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From The Town of Hempstead:

It's All in the Family: Murray and Hudes Expand "Mother-Daughter"Apartment Law to Include Siblings

Acknowledging the rising cost of living on Long Island and accommodating the wishes of many community residents, Hempstead Town Supervisor Kate Murray and Councilman Gary Hudes, along with the entire town board, have passed legislation that effectively expands upon the town's provision for "mother-daughter" apartments in single-family homes. The new law will allow siblings to qualify for an exemption to alter a one-family home to accommodate two families. Moreover, siblings can now enjoy the same benefits that apply to parent child relationships in the establishment of an accessory apartment in a single-family home.

"Many families today want to stay together and remain in the same home while continuing to enjoy the suburban quality of life that our township affords," Supervisor Murray said. "Adjusting the 'mother-daughter' apartment law to reflect this reality will allow us to better serve the different needs of families throughout Hempstead Town."

The pre-existing law defined a mother-daughter residence as a one-family home constructed or altered to include a second kitchen for the sole use of the children or parents of the home's owner. Expanding the law to include siblings will help family members to stay with the people they love while easing the costs of owning and operating a home. Both the previous mother-daughter law and the new legislation apply only to single-family homes in unincorporated areas of the town. Incorporated villages are not subject to the legislation and control their own zoning regulations.

"Many families today are struggling to make ends meet," Councilman Hudes said. "Giving immediate family members the option to share a home may help both older and younger siblings alike ease the costs of living on Long Island.

"In addition to the mother-daughter residence law and the new sibling provisions, residents may only alter a one-family home to accommodate two families by obtaining a two-family senior residence permit. [Emphasis added.] By providing more opportunities for families to stay together, Murray and Hudes hope that young adults who might otherwise find the costs of owning a home to be prohibitive will be able to remain in their communities, while older family members may benefit from the assistance that younger siblings or children can provide in a shared residence.

"Many siblings grow up in the same home and highly value the bond they share with their immediate family members," Supervisor Murray concluded. "Once grown, siblings should still be able to keep a close-knit family in a shared home while maintaining the high quality of life that they have come to enjoy in Hempstead Town."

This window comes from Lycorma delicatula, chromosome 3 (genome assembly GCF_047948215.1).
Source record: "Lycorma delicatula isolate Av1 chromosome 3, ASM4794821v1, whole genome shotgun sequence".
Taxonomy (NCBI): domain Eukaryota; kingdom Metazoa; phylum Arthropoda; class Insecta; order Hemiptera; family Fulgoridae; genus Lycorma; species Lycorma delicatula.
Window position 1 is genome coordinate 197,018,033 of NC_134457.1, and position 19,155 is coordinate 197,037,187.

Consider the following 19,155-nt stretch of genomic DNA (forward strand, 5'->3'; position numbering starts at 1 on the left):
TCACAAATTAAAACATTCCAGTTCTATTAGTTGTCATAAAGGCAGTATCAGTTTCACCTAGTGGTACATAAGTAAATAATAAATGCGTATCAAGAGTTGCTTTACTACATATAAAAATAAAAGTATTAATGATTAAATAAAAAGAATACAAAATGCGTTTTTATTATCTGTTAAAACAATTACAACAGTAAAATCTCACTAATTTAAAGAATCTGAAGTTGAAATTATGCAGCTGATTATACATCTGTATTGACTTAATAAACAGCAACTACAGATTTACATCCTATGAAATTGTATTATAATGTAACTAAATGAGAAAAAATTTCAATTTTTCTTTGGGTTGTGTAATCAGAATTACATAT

The Day The Earth Stood Still

At Least Long Enough To Stop And Feed The Roses

Earth Day on Long Island, where the air is clear, the fields are green, and the water you drink comes from aquifers deep below the soil, into which we pour tons of pesticides, herbicides, and other toxic chemicals every year.

As we celebrate planet earth, and, hopefully, reflect upon and work toward its renewal and sustainability, how about making a start of it at home by going organic?

Your lawn and garden are great places to get the organic seeds sowing, as our friends at the Long Island Neighborhood Network have been telling us for years.

Switching from chemical warfare on your lawn and in your garden to organic gardening is not only good for the environment, its good for your green space, and, in the long run, its more economical than the costs -- for lawn care and health care -- associated with those nasty chemicals.

The Neighborhood Network provides guidance on Four Steps to a Toxic-Free Organic Lawn, and even provides an up-to-date list of organic landscapers.

After you've tended to your lawn, have a go at making the inside of your home more earth-friendly. Non-toxic living is something we can all strive toward, from the containers we use to package food, to the cleaning products we spread around the house, to the beauty products we put on our bodies.

A healthier earth begins at home, and it all starts with YOU, today, Earth Day!

On Cleanliness, Godliness, And The Almighty Mechanical Sweeper

Taking Back Planet Earth, One Dirty Street At A Time

Back in the day, some 39 years ago, when Earth Day was fresh, new, and novel, the movement was more than a symbolic rapprochement to healing mother earth.

We truly believed that our planet was dying, and that, through mankind's benevolence -- and a whole lot of recycling, reclaiming, and reusing -- we could fix this place we call home, and make it sustainable for generations yet to come.

The hype and anticipation of Earth Day, with celebrations in the park, to clean-ups on the beach (and let's not forget the protests at nuclear power plants), was second only to that of Apollo moon missions.